is created, might be more productive.
The particulars of your analysis, the
nature of antecedents and consequences—
and, therefore, the remedy—will change
depending on your organization and the
behavior you investigate. The point is that
when you are able to dig into what shapes
a behavior, you gain a better understanding
of how to change it.
Understanding culture and safety climate
Finally, change agents are versed in the
organizational factors that shape outcomes.
In the ABC analysis above, we
gained an insight into how attitudinal, climatic,
and cultural factors can have a
strong influence on individual behavior.
Culture here refers to the shared values
and beliefs of an organization. Climate is
the prevailing influences on a particular
area of functioning (such as safety) at a
particular time. One can think of culture
as background influence on the organization,
while climate is foreground. Climate
changes faster than culture, often very
quickly after a significant incident.
Without significant and conscious effort,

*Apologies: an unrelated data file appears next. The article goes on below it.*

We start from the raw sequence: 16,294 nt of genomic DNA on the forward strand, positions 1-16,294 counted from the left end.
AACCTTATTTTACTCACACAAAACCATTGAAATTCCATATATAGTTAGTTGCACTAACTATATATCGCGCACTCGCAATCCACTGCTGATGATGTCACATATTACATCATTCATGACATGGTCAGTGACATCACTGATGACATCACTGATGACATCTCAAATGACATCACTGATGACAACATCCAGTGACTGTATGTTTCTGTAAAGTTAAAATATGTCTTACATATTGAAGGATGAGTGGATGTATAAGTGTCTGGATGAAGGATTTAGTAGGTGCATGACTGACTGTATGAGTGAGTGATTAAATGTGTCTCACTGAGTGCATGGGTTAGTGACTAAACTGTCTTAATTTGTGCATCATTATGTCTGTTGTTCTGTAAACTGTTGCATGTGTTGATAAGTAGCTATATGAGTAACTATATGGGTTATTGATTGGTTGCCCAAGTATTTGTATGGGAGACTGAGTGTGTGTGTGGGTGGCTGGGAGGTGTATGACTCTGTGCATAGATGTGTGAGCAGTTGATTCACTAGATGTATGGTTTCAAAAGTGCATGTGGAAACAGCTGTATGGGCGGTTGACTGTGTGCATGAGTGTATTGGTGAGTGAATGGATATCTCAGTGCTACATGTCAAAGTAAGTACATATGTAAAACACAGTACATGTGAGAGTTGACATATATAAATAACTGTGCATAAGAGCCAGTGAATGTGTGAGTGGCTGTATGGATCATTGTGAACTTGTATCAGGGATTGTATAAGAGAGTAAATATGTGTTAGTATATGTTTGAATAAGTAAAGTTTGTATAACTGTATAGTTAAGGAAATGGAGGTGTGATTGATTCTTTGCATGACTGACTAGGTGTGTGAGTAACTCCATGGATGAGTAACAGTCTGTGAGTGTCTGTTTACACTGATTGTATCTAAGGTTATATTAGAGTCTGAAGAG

however, the underlying culture is likely
not to change sufficiently to prevent further
incidents. As the saying goes, “When
strategy meets culture, culture eats strategy
Culture is a creation of leadership. To
become an effective change agent, the
safety professional must understand the
ways in which leaders are shaping culture
(through their behaviors, decisions, and
influence styles) and what effect that is creating
on safety functioning. As a change
agent, you must alert leaders when they are
taking the short view, challenge a strategy
that is not going to deliver sustainable
improvement, and provide sound recommendations
for how to proceed.
Putting the Pieces Together
Transitioning from technical expert to
change agent does not happen overnight;
the competencies outlined here take study,
practice, and persistence. While there will
always be a need for technical expertise,
assuming a strategic capability positions
you to become an invaluable asset to your
organization, enhance your professional
satisfaction, and ultimately advance your
mission as a safety professional: protecting
lives and livelihoods.
Read the entire "Emerging Role" series: Part 1 Part 3 Part 4
This article originally appeared in the May 2008 issue of Occupational Health & Safety.